What is a Margin Call

Margin accounts are a type of brokerage account that allow investors to trade on margins. These accounts come with several features, allowing investors to benefit from them. However, there are some risks that investors must bear with these accounts as well. One such risk is that of a margin call. Therefore, investors must understand what it is and how it affects them.

What is a Margin Call?

A margin call occurs when the equity in an investor’s margin account falls below a broker’s minimum requirements. Usually, this requirement comes in the form of a maintenance margin that brokerage firms set for their margin accounts. Through a margin call, brokerage firms demand investors to top up the margin account’s balance to the maintenance margin requirement.

Investors need to comply with the demand from the broker. In case they don’t, they can risk losing the securities within their margin accounts. When investors receive a margin call, they must either deposit funds or unmargined securities into their accounts. Alternatively, they can also sell their current securities to free up some margin in their account.

A margin call also indicates that a single or some securities within a margin account have decreased in value. Due to the drop in value, the account will have fallen below the maintenance margin. Therefore, brokerage firms will use a margin call to demand more equity for their security.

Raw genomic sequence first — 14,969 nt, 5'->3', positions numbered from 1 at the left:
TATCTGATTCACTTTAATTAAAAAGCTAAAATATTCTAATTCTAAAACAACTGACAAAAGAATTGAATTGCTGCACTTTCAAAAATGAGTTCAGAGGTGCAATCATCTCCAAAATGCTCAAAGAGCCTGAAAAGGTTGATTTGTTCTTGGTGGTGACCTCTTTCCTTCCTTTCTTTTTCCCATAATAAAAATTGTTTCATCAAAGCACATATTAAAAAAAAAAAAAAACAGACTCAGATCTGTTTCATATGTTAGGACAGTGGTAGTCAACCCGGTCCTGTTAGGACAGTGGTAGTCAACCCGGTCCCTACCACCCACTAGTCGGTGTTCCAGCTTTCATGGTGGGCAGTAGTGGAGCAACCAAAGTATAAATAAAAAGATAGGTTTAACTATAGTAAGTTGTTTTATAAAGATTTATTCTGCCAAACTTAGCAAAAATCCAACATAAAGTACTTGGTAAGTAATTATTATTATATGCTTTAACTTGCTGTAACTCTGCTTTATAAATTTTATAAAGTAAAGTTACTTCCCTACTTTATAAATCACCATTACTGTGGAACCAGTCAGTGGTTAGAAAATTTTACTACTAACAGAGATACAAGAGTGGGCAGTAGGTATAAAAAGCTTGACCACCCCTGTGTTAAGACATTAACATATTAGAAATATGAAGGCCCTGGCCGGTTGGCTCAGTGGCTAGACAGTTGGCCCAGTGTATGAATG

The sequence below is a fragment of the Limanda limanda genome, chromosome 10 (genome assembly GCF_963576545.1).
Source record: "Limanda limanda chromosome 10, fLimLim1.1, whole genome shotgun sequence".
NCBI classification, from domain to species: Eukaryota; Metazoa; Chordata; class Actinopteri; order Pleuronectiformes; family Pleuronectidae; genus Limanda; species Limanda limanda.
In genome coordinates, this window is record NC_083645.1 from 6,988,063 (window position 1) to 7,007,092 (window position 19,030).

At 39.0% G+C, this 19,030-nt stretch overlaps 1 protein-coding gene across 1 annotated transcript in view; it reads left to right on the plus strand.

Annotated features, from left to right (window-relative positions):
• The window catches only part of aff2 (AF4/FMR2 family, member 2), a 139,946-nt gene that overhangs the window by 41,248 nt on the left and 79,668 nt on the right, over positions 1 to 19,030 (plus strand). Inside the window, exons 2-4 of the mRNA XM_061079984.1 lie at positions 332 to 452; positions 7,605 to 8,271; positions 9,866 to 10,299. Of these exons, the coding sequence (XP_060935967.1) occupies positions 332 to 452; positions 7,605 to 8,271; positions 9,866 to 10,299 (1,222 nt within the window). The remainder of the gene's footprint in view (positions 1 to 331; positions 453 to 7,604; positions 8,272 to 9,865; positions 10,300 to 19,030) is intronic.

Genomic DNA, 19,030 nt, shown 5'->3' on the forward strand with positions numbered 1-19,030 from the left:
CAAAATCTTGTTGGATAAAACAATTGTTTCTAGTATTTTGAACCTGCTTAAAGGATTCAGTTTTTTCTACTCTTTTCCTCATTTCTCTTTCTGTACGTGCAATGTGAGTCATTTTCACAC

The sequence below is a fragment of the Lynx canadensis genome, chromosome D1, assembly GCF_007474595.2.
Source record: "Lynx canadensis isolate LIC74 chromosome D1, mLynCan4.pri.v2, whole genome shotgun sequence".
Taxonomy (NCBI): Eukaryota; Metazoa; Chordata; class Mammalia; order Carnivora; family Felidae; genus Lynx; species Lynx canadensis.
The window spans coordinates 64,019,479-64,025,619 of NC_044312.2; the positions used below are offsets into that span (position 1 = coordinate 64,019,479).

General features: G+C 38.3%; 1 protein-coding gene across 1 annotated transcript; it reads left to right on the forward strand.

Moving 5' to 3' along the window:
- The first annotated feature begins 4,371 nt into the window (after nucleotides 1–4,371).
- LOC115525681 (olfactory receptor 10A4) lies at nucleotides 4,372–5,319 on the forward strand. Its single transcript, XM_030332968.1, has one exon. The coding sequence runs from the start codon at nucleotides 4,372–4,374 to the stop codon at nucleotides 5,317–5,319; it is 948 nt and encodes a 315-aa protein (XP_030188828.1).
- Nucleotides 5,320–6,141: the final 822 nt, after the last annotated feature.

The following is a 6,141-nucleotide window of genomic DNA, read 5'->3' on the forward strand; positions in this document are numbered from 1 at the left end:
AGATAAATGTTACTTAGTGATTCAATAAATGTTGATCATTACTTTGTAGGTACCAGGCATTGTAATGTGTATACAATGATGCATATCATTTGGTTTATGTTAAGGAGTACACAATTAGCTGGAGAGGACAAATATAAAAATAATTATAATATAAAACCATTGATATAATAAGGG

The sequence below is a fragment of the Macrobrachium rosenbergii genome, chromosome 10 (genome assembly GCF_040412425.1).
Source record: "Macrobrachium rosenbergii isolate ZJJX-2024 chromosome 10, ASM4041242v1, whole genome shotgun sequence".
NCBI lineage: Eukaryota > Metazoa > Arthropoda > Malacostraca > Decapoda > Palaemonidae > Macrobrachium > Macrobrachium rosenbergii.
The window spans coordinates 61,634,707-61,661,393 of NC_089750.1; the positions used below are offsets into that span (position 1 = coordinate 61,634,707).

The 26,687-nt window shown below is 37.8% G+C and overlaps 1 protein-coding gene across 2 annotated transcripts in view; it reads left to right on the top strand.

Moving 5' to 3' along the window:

How to calculate the Margin Call Price?

Investors can calculate the margin call price themselves for their margin accounts. It is the value at which they will receive a margin call from the brokerage firm. The formula to calculate the margin call price is as below.

Margin Call Price = Initial Purchase Price x (1 – Initial Margin) / (1 – Maintenance Margin)

In the above formula, the initial purchase price is the amount initially paid for the security by the investor. The initial margin is the minimum percentage of the security’s value that investors must pay for the purchase. Lastly, the maintenance margin is the minimum percentage of equity that investors must maintain in their accounts.

Example

An investor purchases a security for $60. The initial margin set by the brokerage firm is 50% of the security’s value. Similarly, the maintenance margin for the margin account is 25%. Therefore, the margin call price for the investor will be as follows.

Margin Call Price = Initial Purchase Price x (1 – Initial Margin) / (1 – Maintenance Margin)

Margin Call Price = $60 x (1 – 50%) / (1 – 25%)

Margin Call Price = $40

It means that if at any time, the investor’s margin account balance falls below $40, they will receive a margin call from the broker.

What happens if investors fail to meet a Margin Call?

When investors fail to satisfy a margin call, they can have any open securities within their margin account closed. It allows the brokerage firm to reinstate the account back to the minimum value. The brokerage firm does not require the investor’s approval to do so. Brokerage firms may increase their commissions and interest rates on the loaned amount as well.

Conclusion

Margin calls are when the equity balance in an investor’s margin account falls below the maintenance margin. Margin calls are crucial for investors as they indicate a security within their account has decreased in value. If investors fail to meet margin calls, they can have their open securities closed to restore the minimum balance.

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